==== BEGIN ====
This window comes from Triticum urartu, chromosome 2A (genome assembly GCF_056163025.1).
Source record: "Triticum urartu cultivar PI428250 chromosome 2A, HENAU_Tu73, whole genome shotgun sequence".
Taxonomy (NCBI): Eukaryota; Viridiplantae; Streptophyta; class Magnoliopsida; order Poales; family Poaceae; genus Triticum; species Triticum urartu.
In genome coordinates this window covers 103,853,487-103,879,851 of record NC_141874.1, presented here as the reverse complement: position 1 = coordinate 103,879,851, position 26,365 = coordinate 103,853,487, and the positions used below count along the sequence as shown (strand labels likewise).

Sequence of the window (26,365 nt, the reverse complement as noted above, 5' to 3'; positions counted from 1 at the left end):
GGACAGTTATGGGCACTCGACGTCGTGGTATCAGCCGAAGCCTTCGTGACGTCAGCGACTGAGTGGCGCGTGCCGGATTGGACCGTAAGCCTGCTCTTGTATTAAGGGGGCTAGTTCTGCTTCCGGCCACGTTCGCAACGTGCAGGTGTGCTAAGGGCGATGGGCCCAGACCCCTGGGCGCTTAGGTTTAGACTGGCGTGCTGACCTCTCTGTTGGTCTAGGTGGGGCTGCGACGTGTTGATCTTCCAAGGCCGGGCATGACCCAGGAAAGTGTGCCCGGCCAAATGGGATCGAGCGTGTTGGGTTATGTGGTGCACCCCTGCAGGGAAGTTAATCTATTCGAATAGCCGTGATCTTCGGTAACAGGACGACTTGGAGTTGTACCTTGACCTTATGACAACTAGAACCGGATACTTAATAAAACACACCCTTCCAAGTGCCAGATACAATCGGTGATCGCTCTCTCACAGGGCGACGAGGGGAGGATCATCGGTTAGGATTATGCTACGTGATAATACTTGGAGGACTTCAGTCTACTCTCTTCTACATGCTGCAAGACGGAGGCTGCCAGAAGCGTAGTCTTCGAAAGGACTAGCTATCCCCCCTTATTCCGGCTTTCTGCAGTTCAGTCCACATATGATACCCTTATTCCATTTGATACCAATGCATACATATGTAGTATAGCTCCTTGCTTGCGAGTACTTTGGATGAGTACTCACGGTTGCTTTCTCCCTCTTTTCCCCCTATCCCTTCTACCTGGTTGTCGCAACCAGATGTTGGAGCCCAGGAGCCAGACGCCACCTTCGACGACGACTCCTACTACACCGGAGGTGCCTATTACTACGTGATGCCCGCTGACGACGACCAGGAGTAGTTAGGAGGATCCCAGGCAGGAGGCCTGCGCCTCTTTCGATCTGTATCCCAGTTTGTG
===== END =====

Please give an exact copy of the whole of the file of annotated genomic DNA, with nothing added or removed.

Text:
This window comes from Triticum urartu, chromosome 2A (genome assembly GCF_056163025.1).
Source record: "Triticum urartu cultivar PI428250 chromosome 2A, HENAU_Tu73, whole genome shotgun sequence".
Taxonomy (NCBI): Eukaryota; Viridiplantae; Streptophyta; class Magnoliopsida; order Poales; family Poaceae; genus Triticum; species Triticum urartu.
In genome coordinates this window covers 103,853,487-103,879,851 of record NC_141874.1, presented here as the reverse complement: position 1 = coordinate 103,879,851, position 26,365 = coordinate 103,853,487, and the positions used below count along the sequence as shown (strand labels likewise).

Sequence of the window (26,365 nt, the reverse complement as noted above, 5' to 3'; positions counted from 1 at the left end):
GGACAGTTATGGGCACTCGACGTCGTGGTATCAGCCGAAGCCTTCGTGACGTCAGCGACTGAGTGGCGCGTGCCGGATTGGACCGTAAGCCTGCTCTTGTATTAAGGGGGCTAGTTCTGCTTCCGGCCACGTTCGCAACGTGCAGGTGTGCTAAGGGCGATGGGCCCAGACCCCTGGGCGCTTAGGTTTAGACTGGCGTGCTGACCTCTCTGTTGGTCTAGGTGGGGCTGCGACGTGTTGATCTTCCAAGGCCGGGCATGACCCAGGAAAGTGTGCCCGGCCAAATGGGATCGAGCGTGTTGGGTTATGTGGTGCACCCCTGCAGGGAAGTTAATCTATTCGAATAGCCGTGATCTTCGGTAACAGGACGACTTGGAGTTGTACCTTGACCTTATGACAACTAGAACCGGATACTTAATAAAACACACCCTTCCAAGTGCCAGATACAATCGGTGATCGCTCTCTCACAGGGCGACGAGGGGAGGATCATCGGTTAGGATTATGCTACGTGATAATACTTGGAGGACTTCAGTCTACTCTCTTCTACATGCTGCAAGACGGAGGCTGCCAGAAGCGTAGTCTTCGAAAGGACTAGCTATCCCCCCTTATTCCGGCTTTCTGCAGTTCAGTCCACATATGATACCCTTATTCCATTTGATACCAATGCATACATATGTAGTATAGCTCCTTGCTTGCGAGTACTTTGGATGAGTACTCACGGTTGCTTTCTCCCTCTTTTCCCCCTATCCCTTCTACCTGGTTGTCGCAACCAGATGTTGGAGCCCAGGAGCCAGACGCCACCTTCGACGACGACTCCTACTACACCGGAGGTGCCTATTACTACGTGATGCCCGCTGACGACGACCAGGAGTAGTTAGGAGGATCCCAGGCAGGAGGCCTGCGCCTCTTTCGATCTGTATCCCAGTTTGTG